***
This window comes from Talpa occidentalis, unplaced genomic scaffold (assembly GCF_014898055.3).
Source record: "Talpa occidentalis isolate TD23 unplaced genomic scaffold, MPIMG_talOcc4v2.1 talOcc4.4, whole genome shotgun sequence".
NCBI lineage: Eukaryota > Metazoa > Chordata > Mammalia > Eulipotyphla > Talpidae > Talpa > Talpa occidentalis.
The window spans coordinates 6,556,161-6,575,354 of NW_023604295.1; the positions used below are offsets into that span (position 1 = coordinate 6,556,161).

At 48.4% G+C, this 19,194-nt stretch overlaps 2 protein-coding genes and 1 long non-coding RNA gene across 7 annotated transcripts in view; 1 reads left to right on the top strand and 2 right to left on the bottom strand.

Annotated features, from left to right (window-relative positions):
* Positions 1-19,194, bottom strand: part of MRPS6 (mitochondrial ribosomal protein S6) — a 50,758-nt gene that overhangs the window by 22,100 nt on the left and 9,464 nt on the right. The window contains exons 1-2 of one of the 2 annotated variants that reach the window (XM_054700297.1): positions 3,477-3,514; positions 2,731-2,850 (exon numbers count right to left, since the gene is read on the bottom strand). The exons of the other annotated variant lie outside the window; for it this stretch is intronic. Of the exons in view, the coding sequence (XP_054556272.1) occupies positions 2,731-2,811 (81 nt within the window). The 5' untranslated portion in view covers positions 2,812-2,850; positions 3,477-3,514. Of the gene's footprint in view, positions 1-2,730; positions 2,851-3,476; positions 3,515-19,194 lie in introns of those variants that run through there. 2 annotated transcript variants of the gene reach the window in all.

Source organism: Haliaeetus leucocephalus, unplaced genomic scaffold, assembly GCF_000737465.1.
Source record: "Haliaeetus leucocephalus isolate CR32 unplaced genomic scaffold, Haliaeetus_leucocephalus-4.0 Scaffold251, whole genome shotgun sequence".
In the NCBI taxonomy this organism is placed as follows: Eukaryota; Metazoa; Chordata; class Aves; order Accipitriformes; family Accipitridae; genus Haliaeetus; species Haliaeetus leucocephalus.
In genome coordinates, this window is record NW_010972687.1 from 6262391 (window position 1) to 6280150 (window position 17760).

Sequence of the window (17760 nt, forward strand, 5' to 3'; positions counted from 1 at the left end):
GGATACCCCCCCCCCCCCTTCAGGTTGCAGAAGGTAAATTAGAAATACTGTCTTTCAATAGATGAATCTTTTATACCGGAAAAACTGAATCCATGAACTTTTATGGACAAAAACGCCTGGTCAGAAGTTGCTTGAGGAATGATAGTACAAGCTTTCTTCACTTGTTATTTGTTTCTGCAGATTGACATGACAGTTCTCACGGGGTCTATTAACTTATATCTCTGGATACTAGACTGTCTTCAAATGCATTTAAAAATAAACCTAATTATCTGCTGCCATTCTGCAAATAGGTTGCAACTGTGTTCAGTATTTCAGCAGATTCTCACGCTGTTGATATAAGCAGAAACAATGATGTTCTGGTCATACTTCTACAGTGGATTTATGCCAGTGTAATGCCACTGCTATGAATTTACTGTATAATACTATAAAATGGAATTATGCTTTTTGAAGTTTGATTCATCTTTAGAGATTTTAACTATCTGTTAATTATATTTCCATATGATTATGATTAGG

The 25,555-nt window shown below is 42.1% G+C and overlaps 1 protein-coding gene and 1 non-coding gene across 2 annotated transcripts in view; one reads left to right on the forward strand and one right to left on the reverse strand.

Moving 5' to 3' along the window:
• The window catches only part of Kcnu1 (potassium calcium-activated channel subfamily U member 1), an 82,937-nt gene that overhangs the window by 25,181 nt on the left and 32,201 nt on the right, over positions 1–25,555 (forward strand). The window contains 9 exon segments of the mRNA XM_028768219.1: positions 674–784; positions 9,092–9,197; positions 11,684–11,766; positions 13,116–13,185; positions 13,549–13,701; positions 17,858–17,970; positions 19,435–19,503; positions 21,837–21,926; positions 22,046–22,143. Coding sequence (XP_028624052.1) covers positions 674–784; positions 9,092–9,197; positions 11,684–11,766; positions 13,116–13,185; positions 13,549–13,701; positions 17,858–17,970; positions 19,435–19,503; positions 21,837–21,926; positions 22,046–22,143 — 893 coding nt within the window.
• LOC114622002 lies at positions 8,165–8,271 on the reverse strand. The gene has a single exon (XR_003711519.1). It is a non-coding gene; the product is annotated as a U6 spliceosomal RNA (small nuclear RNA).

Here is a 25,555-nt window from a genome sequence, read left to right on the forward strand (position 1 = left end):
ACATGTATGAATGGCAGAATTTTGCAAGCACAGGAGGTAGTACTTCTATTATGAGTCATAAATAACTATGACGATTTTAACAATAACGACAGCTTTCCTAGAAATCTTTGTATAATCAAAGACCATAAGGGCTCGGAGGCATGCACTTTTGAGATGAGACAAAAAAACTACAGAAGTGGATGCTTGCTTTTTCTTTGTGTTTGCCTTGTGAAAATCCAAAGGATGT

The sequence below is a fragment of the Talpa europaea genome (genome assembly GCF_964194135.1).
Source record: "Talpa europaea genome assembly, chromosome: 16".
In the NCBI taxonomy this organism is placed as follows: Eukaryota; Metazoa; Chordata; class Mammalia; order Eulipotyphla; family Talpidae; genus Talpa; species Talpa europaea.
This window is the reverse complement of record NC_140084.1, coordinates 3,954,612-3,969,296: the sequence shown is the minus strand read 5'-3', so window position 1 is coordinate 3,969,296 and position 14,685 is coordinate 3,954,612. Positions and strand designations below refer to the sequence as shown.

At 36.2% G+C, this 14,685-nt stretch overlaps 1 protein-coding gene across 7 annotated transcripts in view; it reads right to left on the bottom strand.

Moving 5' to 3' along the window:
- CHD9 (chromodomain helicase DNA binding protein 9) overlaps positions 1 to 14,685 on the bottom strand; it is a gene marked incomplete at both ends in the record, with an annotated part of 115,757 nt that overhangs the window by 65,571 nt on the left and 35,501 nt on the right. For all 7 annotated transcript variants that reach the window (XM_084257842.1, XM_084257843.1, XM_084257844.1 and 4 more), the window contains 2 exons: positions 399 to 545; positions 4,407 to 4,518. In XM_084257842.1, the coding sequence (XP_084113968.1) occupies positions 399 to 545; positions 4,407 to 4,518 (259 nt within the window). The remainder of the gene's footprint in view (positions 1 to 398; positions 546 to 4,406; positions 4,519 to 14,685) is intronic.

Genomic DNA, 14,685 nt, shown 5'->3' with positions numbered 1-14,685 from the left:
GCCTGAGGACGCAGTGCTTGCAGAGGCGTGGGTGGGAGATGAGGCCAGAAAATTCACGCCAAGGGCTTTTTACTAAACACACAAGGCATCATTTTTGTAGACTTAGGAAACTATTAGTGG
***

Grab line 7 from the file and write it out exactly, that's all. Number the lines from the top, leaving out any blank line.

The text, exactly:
* Positions 1-19,194, bottom strand: part of MRPS6 (mitochondrial ribosomal protein S6) — a 50,758-nt gene that overhangs the window by 22,100 nt on the left and 9,464 nt on the right. The window contains exons 1-2 of one of the 2 annotated variants that reach the window (XM_054700297.1): positions 3,477-3,514; positions 2,731-2,850 (exon numbers count right to left, since the gene is read on the bottom strand). The exons of the other annotated variant lie outside the window; for it this stretch is intronic. Of the exons in view, the coding sequence (XP_054556272.1) occupies positions 2,731-2,811 (81 nt within the window). The 5' untranslated portion in view covers positions 2,812-2,850; positions 3,477-3,514. Of the gene's footprint in view, positions 1-2,730; positions 2,851-3,476; positions 3,515-19,194 lie in introns of those variants that run through there. 2 annotated transcript variants of the gene reach the window in all.